Investors can now put a minimum of pounds 50 a month into the plan in the same way that they might put money into a building society account. The Virgin Direct PEP, which is managed by Norwich Union, was launched last March for lump-sum investors with a minimum of pounds 1,000. So far, it has raised pounds 60m through the sale of almost 15,000 plans.
Gartmore Fund Managers also announced this week that it is launching a savings version its index-tracker, the UK Index Fund PEP.
Both funds are charging pounds 2 for each monthly contribution. That works out at 4 per cent on pounds 50-a-month contributions and 0.4 per cent on pounds 500 a month. These compare with charges of around 5 per cent for other PEPs. There are no monthly charges on contributions above pounds 1,000.
Both PEPs will also levy a management charge of 1 per cent a year, against an industry average of 1.4 per cent.
In addition, Gartmore has a bid-offer spread - the difference between the unit buying and selling price - of 0.5 per cent. Virgin, on the other hand, has a 0.5 per cent exit fee charged on the final gross sum, which it says is used to pay stamp duty.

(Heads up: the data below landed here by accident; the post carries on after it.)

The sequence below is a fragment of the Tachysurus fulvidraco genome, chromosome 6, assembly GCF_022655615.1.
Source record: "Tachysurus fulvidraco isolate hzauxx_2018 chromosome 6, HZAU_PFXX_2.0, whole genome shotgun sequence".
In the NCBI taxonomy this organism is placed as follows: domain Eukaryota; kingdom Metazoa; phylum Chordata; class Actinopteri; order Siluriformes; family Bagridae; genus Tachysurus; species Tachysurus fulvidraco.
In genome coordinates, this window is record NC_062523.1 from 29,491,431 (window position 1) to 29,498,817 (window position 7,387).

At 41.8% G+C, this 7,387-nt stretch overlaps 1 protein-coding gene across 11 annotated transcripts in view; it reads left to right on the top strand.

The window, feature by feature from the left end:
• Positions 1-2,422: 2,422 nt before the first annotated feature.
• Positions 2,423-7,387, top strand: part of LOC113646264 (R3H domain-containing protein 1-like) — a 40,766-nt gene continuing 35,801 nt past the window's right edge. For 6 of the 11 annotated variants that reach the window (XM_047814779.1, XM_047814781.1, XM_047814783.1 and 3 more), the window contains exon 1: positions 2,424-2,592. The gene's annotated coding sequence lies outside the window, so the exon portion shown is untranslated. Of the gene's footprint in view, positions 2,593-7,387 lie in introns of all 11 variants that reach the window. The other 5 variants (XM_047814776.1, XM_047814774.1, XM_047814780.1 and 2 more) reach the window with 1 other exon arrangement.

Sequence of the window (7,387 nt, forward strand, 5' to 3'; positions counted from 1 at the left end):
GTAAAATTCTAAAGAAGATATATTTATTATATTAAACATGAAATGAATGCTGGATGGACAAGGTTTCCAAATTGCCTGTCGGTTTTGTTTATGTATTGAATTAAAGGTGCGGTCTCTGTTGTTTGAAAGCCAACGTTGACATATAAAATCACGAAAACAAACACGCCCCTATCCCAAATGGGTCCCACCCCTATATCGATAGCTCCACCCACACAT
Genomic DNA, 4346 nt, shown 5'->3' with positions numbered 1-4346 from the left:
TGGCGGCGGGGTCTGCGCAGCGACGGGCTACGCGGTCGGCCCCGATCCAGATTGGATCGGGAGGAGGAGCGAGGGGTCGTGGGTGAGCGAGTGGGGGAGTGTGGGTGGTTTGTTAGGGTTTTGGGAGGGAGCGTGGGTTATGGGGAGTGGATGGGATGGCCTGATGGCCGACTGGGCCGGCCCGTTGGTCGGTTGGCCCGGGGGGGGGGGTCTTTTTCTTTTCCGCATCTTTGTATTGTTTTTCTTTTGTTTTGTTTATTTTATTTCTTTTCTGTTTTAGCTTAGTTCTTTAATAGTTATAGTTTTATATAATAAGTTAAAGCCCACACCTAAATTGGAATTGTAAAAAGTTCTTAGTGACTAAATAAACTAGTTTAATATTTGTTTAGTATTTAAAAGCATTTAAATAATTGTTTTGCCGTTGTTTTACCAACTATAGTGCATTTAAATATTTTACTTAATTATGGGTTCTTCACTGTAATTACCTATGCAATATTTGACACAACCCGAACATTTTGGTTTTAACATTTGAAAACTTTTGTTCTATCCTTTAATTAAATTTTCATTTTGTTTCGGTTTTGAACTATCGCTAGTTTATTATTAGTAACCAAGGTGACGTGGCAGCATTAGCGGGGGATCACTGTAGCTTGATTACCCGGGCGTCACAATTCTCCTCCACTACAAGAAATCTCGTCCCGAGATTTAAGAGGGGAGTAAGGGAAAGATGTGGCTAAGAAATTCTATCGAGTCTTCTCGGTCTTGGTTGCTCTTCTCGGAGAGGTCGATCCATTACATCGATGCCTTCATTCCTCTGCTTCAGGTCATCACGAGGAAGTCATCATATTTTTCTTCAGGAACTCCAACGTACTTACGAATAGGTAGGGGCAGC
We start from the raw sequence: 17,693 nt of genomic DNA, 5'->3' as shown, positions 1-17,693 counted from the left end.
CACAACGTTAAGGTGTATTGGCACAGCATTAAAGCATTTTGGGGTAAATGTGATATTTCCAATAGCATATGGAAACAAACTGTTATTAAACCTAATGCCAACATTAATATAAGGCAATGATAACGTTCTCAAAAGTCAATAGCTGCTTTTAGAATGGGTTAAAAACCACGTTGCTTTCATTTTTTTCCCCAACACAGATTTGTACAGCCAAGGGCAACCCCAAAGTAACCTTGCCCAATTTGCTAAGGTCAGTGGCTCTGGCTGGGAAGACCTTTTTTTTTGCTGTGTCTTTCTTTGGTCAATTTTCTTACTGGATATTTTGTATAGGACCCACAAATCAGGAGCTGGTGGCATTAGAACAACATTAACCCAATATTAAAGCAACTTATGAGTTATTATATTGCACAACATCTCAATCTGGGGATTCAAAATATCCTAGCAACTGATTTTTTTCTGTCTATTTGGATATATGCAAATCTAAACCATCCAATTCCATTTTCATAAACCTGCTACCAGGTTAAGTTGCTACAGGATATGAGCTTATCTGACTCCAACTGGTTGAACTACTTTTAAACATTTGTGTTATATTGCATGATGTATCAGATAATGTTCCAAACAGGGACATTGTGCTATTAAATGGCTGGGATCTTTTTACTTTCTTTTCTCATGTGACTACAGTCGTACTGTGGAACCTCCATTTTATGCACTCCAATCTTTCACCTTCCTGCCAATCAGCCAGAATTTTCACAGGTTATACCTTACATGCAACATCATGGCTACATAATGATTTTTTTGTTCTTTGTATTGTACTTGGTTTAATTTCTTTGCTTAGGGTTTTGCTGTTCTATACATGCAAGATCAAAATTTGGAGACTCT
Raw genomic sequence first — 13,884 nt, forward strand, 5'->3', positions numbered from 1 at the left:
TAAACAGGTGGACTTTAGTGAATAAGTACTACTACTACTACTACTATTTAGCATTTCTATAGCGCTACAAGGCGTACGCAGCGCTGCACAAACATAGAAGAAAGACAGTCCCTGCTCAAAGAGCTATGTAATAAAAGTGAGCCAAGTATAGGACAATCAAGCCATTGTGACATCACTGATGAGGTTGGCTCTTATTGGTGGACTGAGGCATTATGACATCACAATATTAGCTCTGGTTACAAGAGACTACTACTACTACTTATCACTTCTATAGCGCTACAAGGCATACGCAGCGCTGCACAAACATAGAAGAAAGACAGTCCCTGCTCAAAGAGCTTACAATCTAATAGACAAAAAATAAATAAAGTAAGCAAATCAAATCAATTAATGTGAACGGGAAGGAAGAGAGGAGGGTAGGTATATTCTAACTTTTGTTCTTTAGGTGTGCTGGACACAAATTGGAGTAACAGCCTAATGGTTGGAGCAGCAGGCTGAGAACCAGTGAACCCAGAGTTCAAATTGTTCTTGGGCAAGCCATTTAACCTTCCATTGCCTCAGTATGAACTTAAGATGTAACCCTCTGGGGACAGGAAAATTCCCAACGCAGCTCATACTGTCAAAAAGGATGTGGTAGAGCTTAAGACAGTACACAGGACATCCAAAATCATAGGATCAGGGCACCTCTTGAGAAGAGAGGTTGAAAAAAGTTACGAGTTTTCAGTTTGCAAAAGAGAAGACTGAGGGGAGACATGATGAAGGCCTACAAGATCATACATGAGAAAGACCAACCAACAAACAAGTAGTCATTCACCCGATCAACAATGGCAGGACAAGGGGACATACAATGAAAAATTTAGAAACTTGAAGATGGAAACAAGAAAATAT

So if the fund has doubled in value, the investor will end up paying 1 per cent of the original capital.
The Virgin brand name is expected to encourage a huge response to the regular savings plan. But many are questioning whether a tracker fund is the best home for young people's monthly savings.
Mark Mathias, business development director of Henderson Touche Remnant, which runs regular contribution plans on its own funds, says the first- time investor looking for growth could do better elsewhere. He says the Virgin and Gartmore trackers are restricted to the UK, and cannot therefore profit by investing in the world's faster-growing economies.
He points out that the average international general investment trust has outperformed the FT-SE All Share over three, five and 10 years.
''Spreading an investment across markets diversifies risk amongst a number of economies that may be at different stages in the economic cycle.
"The result will be a less volatile investment,'' maintains Mr Mathias.Reuse content